President George Washington

 

The Early Years as a Surveyor

 

            Before George Washington began his career of public service as a soldier then as a diplomat and eventually President of the United States, he was a surveyor. This profession of his was his first and one in which he was active throughout most of his life.

George’s father died when he was eleven years old and he inherited the 260-acre Ferry Farm near Fredericksburg. George also inherited his father’s surveying instruments and he began to run lines at Ferry Farm with the help with his older half brother, Lawrence Washington. George was spending a large amount of time at Lawrence’s estate at Mount Vernon running lines on the vast area as well as being mentored by his brother.

In 1748 at Mount Vernon, George met with Thomas, Lord Fairfax, who had inherited a land grant over 5 million acres which was located in the area between the Potomac and Rappahannock Rivers and westward across the Blue Ridge Mountains. George was invited to accompany George William Fairfax, Lord Fairfax’s nephew, and James Genn, the county surveyor for Prince William County, on a month long surveying expedition of Lord Fairfax’s newly acquired land. This trip was George’s first formal initiation into the field and began a lifelong relationship between George and the Fairfax family.

 After his surveying trip in the western frontiers, George prepared two maps of an area which would become the city of Alexandria, Virginia. The maps show a before and after interpretation of the incorporation of the city of Alexandria. It is widely noted that these maps were derived or copied from the originals even though the maps are in George’s writing. He did gain valuable experience being a part of this survey plan.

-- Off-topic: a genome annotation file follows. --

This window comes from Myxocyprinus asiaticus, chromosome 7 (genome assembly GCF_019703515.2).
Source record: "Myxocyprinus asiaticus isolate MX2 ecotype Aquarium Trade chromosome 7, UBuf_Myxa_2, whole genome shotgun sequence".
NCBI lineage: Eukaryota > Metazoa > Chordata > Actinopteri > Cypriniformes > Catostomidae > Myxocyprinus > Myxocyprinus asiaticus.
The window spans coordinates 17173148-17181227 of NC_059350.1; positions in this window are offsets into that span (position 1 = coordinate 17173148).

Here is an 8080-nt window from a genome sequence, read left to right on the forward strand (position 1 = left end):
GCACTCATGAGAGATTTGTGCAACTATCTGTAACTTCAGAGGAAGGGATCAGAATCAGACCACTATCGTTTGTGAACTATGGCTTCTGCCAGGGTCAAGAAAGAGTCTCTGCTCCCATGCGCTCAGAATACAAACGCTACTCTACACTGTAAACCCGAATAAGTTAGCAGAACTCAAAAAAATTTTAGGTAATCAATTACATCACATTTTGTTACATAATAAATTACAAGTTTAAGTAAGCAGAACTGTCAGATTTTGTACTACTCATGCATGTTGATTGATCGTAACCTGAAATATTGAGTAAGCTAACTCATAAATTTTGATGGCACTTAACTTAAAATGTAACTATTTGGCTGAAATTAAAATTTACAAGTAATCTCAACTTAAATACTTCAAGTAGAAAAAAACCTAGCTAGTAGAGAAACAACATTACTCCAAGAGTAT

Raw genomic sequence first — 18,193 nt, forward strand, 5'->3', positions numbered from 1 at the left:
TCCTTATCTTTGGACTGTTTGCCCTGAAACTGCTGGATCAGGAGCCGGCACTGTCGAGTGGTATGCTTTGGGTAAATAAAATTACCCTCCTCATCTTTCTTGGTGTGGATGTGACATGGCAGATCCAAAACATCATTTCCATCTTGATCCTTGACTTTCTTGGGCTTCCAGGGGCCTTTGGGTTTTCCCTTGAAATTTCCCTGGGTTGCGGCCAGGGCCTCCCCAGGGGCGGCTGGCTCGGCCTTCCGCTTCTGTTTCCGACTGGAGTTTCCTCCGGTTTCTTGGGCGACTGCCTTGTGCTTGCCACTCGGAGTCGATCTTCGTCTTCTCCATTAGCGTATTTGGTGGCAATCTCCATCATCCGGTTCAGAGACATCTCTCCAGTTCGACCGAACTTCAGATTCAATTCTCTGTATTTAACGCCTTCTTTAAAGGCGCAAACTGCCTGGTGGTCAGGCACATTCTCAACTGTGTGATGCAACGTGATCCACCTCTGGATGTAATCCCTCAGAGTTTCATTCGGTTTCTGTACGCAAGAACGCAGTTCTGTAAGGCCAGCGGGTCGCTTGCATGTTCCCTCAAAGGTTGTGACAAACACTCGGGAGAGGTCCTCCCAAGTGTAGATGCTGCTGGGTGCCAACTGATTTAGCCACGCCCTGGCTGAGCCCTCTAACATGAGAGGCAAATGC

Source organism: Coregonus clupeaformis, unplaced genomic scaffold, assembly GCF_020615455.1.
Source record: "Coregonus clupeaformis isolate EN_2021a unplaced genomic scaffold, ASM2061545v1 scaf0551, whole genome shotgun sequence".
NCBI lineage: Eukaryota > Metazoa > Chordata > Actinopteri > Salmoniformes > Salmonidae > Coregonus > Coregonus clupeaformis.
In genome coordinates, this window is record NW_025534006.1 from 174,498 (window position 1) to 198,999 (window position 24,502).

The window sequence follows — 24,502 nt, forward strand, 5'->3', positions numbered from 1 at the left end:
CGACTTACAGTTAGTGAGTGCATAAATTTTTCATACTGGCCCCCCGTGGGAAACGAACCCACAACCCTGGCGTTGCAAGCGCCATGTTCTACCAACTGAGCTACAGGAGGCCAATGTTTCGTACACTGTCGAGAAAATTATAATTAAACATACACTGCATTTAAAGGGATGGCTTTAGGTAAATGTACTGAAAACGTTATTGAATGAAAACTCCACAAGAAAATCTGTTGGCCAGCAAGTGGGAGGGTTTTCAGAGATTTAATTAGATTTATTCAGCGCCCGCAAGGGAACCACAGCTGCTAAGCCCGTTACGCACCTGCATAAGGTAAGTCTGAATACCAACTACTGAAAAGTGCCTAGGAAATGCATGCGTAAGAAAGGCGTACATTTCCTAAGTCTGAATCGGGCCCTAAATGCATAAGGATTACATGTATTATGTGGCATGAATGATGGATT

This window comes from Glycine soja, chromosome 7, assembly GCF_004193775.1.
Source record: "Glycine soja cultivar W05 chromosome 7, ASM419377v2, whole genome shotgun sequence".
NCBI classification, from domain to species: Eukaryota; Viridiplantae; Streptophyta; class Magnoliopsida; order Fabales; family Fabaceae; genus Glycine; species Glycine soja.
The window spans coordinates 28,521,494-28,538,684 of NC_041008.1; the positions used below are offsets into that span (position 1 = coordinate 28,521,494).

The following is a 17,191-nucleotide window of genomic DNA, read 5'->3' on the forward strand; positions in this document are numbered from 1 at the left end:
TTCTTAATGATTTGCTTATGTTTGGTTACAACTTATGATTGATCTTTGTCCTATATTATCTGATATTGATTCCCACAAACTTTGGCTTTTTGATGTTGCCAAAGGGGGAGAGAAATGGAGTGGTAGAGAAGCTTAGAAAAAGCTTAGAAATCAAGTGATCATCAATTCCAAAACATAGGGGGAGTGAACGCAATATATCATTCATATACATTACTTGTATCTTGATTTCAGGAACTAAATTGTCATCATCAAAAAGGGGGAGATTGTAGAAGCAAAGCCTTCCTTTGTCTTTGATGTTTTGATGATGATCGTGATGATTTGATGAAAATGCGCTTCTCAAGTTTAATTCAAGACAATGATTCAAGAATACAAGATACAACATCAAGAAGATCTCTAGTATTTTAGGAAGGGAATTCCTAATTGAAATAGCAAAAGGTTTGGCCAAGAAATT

In 1749 at the age of seventeen, George was appointed as the county surveyor for Culpeper County where he served for over a year. Late in the year Lord Fairfax hired George to survey the land of the Northern Neck Grant in the Shenandoah Valley. He worked there for two years where he earned the reputation as being fair, honesty and dependable. During this time he also purchased is first tract of land of 453 acres in the Shenandoah Valley.

He continued to work as a surveyor until his brother, Lawrence became gravely ill and died in 1752. George then started to manage the Mount Vernon Plantation and later inherited it after Anna Washington, Lawrence’s widow, died in 1761.

In his lifetime George would survey more than 200 tracts of land but less that seventy-five are in tact today. The majority of his surveys were in the westernmost counties of the Northern Neck Land Grant. But after managing and inheriting Mount Vernon and well into his public service of the United States, George would only survey his own lands that he had acquired throughout the years. George even surveyed a tract of land in the year of his death in 1799.